Magnolia tamaulipana A. Vázquez

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Article from New Trees, Ross Bayton & John Grimshaw

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'Magnolia tamaulipana' from the website Trees and Shrubs Online ( Accessed 2020-09-21.


  • Magnolia
  • Subgen. Magnolia, Sect. Magnolia


Lacking hairs smooth. glabrescent Becoming hairless.


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Article from New Trees, Ross Bayton & John Grimshaw

Recommended citation
'Magnolia tamaulipana' from the website Trees and Shrubs Online ( Accessed 2020-09-21.

Tree 20–30 m, 0.4–0.5 m dbh. Bark rough and grey. Branchlets densely covered in pale yellow silky hairs. Leaves evergreen, (10–)12–20(–23) × (4.5–)5–9 cm, narrowly oblanceolate to elliptic, upper surface lustrous green and glabrous, lower surface pale green to glaucous and sparsely pubescent, ~10–15 secondary veins on each side of the midrib, margins entire, apex abruptly acute to acuminate; petiole 1–4.2 cm long, glabrous; stipules linear, 4.8–7 cm long, densely covered with dark brown or yellow silky hairs. Flowers terminal, creamy white, 12–15 cm diameter; peduncle densely greenish-hairy. Sepals three, oblong-obovate, concave, 6.5–9.6 × 3–4.5 cm, whitish green; petals six, obovate, 4.5–9 × 2–4.5 cm; stamens 140–145, pale yellowish green; gynoecium sessile with (38–)53–57(–73) carpels. Fruits 5–9 × 2.3–4.5 cm, roughly ovoid; ripe carpels to 2.7 cm long, dehiscing along a dorsal suture. Flowering May to July, fruiting September (Mexico). Vázquez-G. 1994. Distribution MEXICO: Nuevo Léon (?), Tamaulipas (Sierra de Guatemala). Habitat Deciduous cloud forest in deep canyons between 700 and 1900 m asl. USDA Hardiness Zone 7. Conservation status Endangered, due to habitat loss and the gathering of firewood and floral buds for medicine. Illustration Vázquez-G. 1994; NT503. Taxonomic note This species is the closest living relative of M. grandiflora, but differs from it in several technical ways, as well as looking quite different: it has fewer carpels (38–73 vs. 75–90) and stamens (140–145 vs. >250) per flower, the outer petals are shorter (6.5–9.5 cm vs. 10.5–14.5 cm), and the lower surface of the leaf is covered in minute hairs, rather than the dense, reddish silky hairs so distinctive in M. grandiflora.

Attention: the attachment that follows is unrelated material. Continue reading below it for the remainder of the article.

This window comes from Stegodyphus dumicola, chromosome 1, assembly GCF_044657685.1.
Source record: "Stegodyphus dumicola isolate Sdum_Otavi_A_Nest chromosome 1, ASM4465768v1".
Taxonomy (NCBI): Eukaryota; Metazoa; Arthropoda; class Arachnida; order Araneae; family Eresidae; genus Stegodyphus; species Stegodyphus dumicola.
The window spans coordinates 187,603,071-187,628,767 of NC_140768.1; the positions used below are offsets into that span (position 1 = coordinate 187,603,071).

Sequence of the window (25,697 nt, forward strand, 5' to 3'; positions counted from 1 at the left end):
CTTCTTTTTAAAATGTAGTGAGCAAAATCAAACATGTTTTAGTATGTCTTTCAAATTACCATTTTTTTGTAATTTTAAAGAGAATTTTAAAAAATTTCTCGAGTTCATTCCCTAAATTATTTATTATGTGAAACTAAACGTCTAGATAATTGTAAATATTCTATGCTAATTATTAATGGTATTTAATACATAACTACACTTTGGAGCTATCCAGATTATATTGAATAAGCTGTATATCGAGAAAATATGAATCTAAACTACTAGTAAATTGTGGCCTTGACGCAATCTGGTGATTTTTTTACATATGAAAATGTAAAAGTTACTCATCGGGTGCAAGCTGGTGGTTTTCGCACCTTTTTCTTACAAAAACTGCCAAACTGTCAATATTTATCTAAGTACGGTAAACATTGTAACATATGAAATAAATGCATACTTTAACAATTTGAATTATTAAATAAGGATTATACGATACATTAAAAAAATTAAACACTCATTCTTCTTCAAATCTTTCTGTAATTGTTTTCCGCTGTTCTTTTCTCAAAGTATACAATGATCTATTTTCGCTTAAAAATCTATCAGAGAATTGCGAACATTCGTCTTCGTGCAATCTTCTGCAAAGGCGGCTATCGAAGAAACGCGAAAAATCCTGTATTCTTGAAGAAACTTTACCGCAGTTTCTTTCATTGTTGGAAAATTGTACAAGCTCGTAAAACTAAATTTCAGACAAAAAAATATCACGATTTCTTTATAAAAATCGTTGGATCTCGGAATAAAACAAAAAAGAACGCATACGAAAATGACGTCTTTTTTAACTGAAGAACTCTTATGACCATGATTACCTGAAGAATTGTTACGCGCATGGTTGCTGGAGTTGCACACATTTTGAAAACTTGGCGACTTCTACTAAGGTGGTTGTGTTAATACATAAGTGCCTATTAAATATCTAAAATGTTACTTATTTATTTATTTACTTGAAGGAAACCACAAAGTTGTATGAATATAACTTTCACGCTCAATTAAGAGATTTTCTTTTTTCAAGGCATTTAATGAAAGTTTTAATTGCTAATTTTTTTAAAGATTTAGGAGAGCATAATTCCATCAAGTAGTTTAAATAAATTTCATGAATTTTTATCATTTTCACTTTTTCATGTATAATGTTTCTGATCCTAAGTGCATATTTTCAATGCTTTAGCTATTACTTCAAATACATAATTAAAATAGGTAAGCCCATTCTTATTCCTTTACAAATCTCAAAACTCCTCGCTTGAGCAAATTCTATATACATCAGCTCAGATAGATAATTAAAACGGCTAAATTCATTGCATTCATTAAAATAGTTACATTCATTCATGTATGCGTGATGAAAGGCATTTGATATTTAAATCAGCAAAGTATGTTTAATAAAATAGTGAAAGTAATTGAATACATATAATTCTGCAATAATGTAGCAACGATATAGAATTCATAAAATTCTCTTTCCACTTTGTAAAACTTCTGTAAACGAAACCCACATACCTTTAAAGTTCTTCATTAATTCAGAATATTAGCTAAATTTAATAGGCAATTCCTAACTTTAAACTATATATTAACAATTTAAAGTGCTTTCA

Magnolia tamaulipana is the only one of the numerous species of magnolia found in Mexico, Central and northern South America and the Caribbean to have been introduced to temperate horticulture. It has proved to be remarkably hardy, flourishing on the East Coast at least as far north as North Carolina, and on the West Coast as far north as Seattle. The earliest cultivated specimen known is in fact at the University of Washington Arboretum, from a collection made by F.G. Meyer and D.J. Rogers (Meyer & Rogers 2793) in 1948. The tree has flowered there since 1971, and is now nearly 9 m tall (Hogan 2008). It was originally labelled M. schiedeana Schlecht. – a related species with which M. tamaulipana has often been confused, but M. schiedeana is a smaller tree with glabrous branchlets, smaller flowers and fewer floral parts. In our area M. schiedeana is only in cultivation at Berkeley; Clarke (1988: S322) records that it was introduced to the United Kingdom by James Russell in 1984, but (as predicted) no plants from this introduction seem to have survived. Magnolia tamaulipana has been re-collected on several occasions since 1948, one trip by the Yucca Do Nursery team in the early 1990s yielding cuttings of an exciting narrow-growing form with purple-bronze new leaves. This has been named ‘Bronze Sentinel’ and is proving an excellent garden plant of considerable hardiness, unaffected by frost to –18 °C, although it will be damaged by persistent lower temperatures. It seems to be a bit hardier than other clones, which can be damaged at –12 °C. This surprising tolerance to cold is explained by the fact that weather fronts carrying cold air from Canada can sometimes reach central Mexico, to the extent that many species there are well adapted to cold (Hogan 2008). The other side of the coin, however, is that M. tamaulipana does appreciate a hot summer to flourish.

It is inevitable that comparisons with M. grandiflora will be drawn. Magnolia tamaulipana has the advantage of bronzed or coppery new leaves, but in most clones the growth is a bit gawky, not forming a solid mass of foliage. The flowers are large and sweetly scented, but narrower in outline than those of M. grandiflora, with the tepals being a dirtier white and pinkish brown on their exterior surfaces. If there were no comparison to be made the Mexican would be considered dashingly handsome, but in a straight contest the Southern Belle retains her crown.


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